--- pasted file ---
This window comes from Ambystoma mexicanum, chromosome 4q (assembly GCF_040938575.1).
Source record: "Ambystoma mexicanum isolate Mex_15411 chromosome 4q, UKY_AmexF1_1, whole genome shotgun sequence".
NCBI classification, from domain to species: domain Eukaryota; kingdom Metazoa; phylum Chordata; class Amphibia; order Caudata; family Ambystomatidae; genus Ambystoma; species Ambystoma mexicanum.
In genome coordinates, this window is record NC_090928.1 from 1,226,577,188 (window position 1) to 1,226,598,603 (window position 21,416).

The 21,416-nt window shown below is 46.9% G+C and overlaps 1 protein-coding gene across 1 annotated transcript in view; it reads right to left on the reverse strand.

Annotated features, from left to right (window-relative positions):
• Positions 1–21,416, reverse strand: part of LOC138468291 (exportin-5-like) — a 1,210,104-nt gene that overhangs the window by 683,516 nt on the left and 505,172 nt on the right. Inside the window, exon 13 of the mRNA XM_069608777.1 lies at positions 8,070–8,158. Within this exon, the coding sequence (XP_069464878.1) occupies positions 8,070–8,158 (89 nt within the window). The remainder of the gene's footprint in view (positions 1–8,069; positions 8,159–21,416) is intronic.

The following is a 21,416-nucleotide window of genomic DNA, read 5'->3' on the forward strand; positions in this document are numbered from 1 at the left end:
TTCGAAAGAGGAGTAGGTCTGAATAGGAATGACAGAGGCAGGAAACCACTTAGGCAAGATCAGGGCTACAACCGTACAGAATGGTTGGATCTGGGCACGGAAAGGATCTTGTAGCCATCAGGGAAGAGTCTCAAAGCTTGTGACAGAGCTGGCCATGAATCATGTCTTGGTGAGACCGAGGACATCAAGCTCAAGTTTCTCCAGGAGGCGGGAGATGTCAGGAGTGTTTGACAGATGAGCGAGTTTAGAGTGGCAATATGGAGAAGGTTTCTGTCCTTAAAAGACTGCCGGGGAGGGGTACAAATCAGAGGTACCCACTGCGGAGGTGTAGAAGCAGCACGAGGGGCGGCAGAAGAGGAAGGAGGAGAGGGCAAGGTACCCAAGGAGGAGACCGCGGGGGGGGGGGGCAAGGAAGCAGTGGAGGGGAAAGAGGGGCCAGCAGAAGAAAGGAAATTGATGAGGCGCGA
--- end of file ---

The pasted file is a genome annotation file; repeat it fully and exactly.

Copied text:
This window comes from Ambystoma mexicanum, chromosome 4q (assembly GCF_040938575.1).
Source record: "Ambystoma mexicanum isolate Mex_15411 chromosome 4q, UKY_AmexF1_1, whole genome shotgun sequence".
NCBI classification, from domain to species: domain Eukaryota; kingdom Metazoa; phylum Chordata; class Amphibia; order Caudata; family Ambystomatidae; genus Ambystoma; species Ambystoma mexicanum.
In genome coordinates, this window is record NC_090928.1 from 1,226,577,188 (window position 1) to 1,226,598,603 (window position 21,416).

The 21,416-nt window shown below is 46.9% G+C and overlaps 1 protein-coding gene across 1 annotated transcript in view; it reads right to left on the reverse strand.

Annotated features, from left to right (window-relative positions):
• Positions 1–21,416, reverse strand: part of LOC138468291 (exportin-5-like) — a 1,210,104-nt gene that overhangs the window by 683,516 nt on the left and 505,172 nt on the right. Inside the window, exon 13 of the mRNA XM_069608777.1 lies at positions 8,070–8,158. Within this exon, the coding sequence (XP_069464878.1) occupies positions 8,070–8,158 (89 nt within the window). The remainder of the gene's footprint in view (positions 1–8,069; positions 8,159–21,416) is intronic.

The following is a 21,416-nucleotide window of genomic DNA, read 5'->3' on the forward strand; positions in this document are numbered from 1 at the left end:
TTCGAAAGAGGAGTAGGTCTGAATAGGAATGACAGAGGCAGGAAACCACTTAGGCAAGATCAGGGCTACAACCGTACAGAATGGTTGGATCTGGGCACGGAAAGGATCTTGTAGCCATCAGGGAAGAGTCTCAAAGCTTGTGACAGAGCTGGCCATGAATCATGTCTTGGTGAGACCGAGGACATCAAGCTCAAGTTTCTCCAGGAGGCGGGAGATGTCAGGAGTGTTTGACAGATGAGCGAGTTTAGAGTGGCAATATGGAGAAGGTTTCTGTCCTTAAAAGACTGCCGGGGAGGGGTACAAATCAGAGGTACCCACTGCGGAGGTGTAGAAGCAGCACGAGGGGCGGCAGAAGAGGAAGGAGGAGAGGGCAAGGTACCCAAGGAGGAGACCGCGGGGGGGGGGGGCAAGGAAGCAGTGGAGGGGAAAGAGGGGCCAGCAGAAGAAAGGAAATTGATGAGGCGCGA